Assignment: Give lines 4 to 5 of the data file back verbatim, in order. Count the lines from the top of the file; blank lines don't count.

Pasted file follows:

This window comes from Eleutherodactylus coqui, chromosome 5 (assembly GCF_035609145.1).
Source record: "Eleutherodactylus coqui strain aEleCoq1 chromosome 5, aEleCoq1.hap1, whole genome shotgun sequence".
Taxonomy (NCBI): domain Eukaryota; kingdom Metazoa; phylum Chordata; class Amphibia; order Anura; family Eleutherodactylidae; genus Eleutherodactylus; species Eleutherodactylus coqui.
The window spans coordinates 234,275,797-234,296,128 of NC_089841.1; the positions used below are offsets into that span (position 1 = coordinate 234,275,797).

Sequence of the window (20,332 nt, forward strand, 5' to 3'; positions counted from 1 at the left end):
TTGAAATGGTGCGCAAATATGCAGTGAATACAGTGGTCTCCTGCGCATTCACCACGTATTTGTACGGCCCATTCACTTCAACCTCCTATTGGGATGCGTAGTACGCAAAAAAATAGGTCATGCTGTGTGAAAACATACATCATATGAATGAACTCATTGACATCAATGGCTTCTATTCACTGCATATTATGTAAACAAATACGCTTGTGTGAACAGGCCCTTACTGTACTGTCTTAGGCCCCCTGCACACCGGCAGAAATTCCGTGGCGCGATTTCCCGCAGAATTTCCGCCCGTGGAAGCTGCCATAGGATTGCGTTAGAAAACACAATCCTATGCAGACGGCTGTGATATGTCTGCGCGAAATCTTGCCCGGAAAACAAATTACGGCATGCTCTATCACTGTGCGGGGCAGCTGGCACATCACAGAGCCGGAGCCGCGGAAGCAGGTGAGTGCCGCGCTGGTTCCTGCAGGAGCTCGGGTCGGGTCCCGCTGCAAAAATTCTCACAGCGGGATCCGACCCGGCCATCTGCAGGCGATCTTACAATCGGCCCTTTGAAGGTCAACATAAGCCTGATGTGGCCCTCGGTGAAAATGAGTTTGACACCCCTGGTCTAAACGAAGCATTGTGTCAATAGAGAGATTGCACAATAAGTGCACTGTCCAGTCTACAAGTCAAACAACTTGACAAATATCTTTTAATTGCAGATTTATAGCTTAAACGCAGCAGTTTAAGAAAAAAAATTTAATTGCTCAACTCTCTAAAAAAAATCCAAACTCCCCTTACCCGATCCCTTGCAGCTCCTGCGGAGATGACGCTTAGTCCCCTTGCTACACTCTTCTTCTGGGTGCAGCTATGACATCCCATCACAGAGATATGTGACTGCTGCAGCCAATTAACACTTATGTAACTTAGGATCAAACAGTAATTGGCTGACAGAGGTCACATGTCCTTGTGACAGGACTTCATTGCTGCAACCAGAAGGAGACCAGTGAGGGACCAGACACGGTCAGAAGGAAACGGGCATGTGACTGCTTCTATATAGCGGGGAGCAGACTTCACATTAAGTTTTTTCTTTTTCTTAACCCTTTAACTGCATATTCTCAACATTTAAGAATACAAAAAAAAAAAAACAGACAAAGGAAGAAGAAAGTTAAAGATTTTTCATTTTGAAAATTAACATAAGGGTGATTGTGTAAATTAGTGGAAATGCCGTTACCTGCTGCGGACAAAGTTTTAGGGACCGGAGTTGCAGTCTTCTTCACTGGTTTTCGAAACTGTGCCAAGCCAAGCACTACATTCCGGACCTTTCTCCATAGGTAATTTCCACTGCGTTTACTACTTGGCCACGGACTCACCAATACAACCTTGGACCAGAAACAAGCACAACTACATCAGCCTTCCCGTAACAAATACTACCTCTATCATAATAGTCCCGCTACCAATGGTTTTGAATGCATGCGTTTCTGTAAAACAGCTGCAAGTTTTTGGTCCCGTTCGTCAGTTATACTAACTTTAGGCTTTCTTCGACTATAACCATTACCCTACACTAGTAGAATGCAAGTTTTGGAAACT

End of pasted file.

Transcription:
The window spans coordinates 234,275,797-234,296,128 of NC_089841.1; the positions used below are offsets into that span (position 1 = coordinate 234,275,797).

Sequence of the window (20,332 nt, forward strand, 5' to 3'; positions counted from 1 at the left end):